09.30.2022 | Linda J. Rosenthal, JD
Charities in the Courtroom, Part 9: Relief for Flint
For almost three years since April 2014, the beleaguered citizens of Flint, Michigan, have suffered from a shocking decision by an emergency city manager appointed by, and answerable solely to, the state’s GOP governor, Rick Snyder.
To save a piddling amount of money, and without performing due diligence, the emergency manager switched the city’s water supply from the safe Detroit River to the heavily polluted Flint River.
The result: “lead seepage into the drinking water in Flint … has caused a massive public health crisis” and has corroded and destroyed “the pipes for all residences.” In addition to the property damage and devastation of the everyday lives of Flint residents, the lead poisoning has affected all residents and, in particular, the youngest children, who have already suffered irreversible brain damage.
Despite award-winning national media coverage, primarily by Rachel Maddow of MSNBC, the powers-that-be have failed to correct what can be fixed. Of course, it’s too late for the children whose lives are forever changed.
The good news is that – finally – some relief is on the way via the legal system. The first of several lawsuits against the State of Michigan, the EPA, and other defendants has just settled for some $97 million. At least some economic justice is coming because intrepid nonprofits and individuals persevered in court.
The Flint Story
The problem began when the city switched its water supply in 2014. Almost immediately, residents of Flint – a majority-black city where 40 percent of people live in poverty – started complaining about the quality of the water. City and state officials denied for months that there was a serious problem.
By that time, supply pipes had sustained major corrosion and lead was leaching into the water. The city switched back to its original water supply late [in 2015] but it was too late to reverse the damage to the pipes.
High blood lead levels are especially harmful to children and pregnant women, and can cause ‘learning disabilities, behavioral problems and mental retardation….”
A lengthy description of the entire story (up to about a year ago) is at “Lead-Laced Water in Flint: A Step-By-Step Look at the Makings of a Crisis.” It’s a story of devastating malfeasance that has not yet been fixed – to the extent that it can be rectified at all. Numerous officials have been criminally charged in connection with these decisions, including numerous coverups.
The Flint Lawsuit
More than a year ago, Flint resident Melissa Mays, along with three nonprofits—Concerned Pastors for Social Action, the Natural Resources Defense Council, and the American Civil Liberties Union of Michigan – filed suit after heroic attempts to seek redress through the government and political system largely failed.
The recent settlement was facilitated by a mediator appointed in December who passed along recommendations to U.S. District Judge David Lawson, who issued a final ruling on March 27th.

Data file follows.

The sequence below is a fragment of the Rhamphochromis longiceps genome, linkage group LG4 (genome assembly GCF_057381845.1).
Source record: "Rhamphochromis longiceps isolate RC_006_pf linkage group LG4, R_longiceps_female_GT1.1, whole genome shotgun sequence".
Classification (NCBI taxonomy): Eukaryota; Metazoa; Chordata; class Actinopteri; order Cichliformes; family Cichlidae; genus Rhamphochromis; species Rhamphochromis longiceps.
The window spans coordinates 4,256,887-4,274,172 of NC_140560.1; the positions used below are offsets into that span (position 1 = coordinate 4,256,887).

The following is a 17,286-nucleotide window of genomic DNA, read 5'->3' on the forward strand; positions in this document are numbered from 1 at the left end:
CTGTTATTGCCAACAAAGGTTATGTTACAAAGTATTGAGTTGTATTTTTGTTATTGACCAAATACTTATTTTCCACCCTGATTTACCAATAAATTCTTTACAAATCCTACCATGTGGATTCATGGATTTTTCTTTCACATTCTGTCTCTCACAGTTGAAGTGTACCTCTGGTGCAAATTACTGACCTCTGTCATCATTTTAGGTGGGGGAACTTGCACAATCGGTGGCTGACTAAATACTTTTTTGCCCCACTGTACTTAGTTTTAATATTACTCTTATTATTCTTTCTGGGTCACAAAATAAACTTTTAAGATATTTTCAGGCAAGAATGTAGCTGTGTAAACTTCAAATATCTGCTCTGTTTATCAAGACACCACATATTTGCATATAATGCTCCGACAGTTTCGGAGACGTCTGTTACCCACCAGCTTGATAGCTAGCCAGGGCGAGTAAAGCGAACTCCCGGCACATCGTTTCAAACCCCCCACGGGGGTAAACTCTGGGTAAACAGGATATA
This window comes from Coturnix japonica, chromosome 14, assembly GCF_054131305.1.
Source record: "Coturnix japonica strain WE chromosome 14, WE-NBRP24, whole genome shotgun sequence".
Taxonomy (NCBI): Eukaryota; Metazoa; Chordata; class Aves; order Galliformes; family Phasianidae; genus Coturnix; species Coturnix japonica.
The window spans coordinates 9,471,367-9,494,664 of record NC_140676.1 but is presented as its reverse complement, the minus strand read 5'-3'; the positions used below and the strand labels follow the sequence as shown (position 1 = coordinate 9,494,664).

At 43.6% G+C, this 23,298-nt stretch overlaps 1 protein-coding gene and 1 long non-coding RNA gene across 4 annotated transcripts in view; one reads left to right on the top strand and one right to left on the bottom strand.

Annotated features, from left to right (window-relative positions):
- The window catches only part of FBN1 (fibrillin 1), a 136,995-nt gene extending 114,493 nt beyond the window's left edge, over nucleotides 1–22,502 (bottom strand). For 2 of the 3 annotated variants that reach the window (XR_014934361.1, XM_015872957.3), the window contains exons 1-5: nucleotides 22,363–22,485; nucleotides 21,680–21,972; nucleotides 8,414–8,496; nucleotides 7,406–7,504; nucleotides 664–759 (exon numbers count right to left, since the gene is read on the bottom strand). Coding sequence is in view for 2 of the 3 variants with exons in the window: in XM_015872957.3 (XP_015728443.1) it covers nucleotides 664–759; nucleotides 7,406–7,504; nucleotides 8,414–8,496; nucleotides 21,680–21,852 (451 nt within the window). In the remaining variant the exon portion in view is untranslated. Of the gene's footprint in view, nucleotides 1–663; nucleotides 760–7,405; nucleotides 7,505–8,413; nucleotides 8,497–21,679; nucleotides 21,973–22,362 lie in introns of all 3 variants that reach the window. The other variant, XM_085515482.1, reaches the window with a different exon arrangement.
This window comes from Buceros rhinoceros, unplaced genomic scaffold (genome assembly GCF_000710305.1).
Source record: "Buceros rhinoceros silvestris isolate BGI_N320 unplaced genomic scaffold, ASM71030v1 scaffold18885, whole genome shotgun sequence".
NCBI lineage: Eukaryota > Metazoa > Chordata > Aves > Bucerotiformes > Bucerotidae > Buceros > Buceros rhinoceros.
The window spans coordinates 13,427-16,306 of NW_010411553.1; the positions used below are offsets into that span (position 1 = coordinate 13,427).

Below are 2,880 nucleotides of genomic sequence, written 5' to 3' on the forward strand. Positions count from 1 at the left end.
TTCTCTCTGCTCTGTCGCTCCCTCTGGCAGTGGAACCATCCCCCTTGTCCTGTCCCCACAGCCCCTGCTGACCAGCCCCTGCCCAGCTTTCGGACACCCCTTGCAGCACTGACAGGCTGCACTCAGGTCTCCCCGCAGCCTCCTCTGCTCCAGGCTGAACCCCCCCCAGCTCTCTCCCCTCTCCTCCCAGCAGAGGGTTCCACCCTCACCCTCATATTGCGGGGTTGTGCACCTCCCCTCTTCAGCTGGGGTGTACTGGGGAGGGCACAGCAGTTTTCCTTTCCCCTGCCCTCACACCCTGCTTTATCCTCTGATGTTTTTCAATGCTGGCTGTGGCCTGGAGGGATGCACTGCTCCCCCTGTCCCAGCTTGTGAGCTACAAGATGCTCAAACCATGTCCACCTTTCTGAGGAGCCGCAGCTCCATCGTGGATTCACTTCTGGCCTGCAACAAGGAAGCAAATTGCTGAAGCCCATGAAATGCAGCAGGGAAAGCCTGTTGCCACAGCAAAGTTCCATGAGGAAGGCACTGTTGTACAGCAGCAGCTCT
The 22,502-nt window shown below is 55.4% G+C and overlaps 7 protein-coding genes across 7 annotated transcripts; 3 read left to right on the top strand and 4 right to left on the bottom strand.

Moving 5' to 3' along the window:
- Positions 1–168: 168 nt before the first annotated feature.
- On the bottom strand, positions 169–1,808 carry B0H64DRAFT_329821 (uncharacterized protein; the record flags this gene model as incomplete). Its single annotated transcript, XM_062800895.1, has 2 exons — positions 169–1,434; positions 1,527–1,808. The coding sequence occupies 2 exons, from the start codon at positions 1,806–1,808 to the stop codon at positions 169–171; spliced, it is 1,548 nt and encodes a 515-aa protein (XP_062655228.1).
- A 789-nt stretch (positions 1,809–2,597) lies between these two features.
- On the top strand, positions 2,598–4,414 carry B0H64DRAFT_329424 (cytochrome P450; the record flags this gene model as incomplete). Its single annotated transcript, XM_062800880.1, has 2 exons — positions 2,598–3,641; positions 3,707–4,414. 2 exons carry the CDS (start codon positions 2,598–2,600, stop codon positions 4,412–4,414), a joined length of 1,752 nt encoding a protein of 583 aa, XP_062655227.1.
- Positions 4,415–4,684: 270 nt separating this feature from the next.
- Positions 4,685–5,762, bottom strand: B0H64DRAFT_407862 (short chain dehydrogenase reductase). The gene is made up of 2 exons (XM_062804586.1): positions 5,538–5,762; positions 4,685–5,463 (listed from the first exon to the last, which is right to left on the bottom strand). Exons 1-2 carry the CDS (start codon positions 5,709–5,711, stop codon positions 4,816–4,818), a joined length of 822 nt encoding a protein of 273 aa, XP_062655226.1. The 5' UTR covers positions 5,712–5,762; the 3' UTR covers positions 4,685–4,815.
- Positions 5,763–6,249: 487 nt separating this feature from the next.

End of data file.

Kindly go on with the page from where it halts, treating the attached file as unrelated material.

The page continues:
The $97-million award must be spent on new water service lines to replace those that have been leaching lead into the city’s water. The water lines for 18,000 households will be examined for possible replacement. Under this settlement, the state also “must continue to operate nine bottled water and filter distribution centers through September 1st, with clearly designated procedures for closing any of them. It also mandates expanded Medicaid services to cover such programs as monitoring the blood of local children for elevated lead levels.
The proposed settlement also requires the state to pay $895,000 to the plaintiffs who brought the 2016 lawsuit, to cover their litigation costs.
“This is the first little battle won in this huge overall war,” said Plaintiff Mays. “For the first time, we’ve been able to have a federal court enforce the state to do the right thing, which is to replace the pipes that their agencies and their administration broke. And now people can start to see progress.”
Among the other pending lawsuits against various defendants including local, state, and federal officials as well as private contractors, is one filed against the U.S. Environmental Protection Agency late in January 2017. In this litigation, plaintiffs claim that “despite notice of the danger as early as October 2014, the EPA failed to take the mandatory steps to determine that Michigan and Flint authorities were not taking appropriate action to protect the public from toxic water” and also “failed to ensure Flint was ‘in compliance with the requirements of the Safe Drinking Water Safety Act. The claimed damages are over $700,000.
A sad fact made clear by the Flint, Michigan saga is that many other municipalities also suffer from corroding, lead-filled, pipes and water supplies.
Flint, … is not the only community with a poisoned water system, and Mays wants this lawsuit to be seen not only as a win for Flint residents but a model for others fighting for environmental justice. ‘This proves that even while poisoned, even while struggling for survival, that we’re not just victims; we are fighters. And we hope that we can lead a good example for the rest of the cities and states in this country facing this problem in a way that we can be proud of.’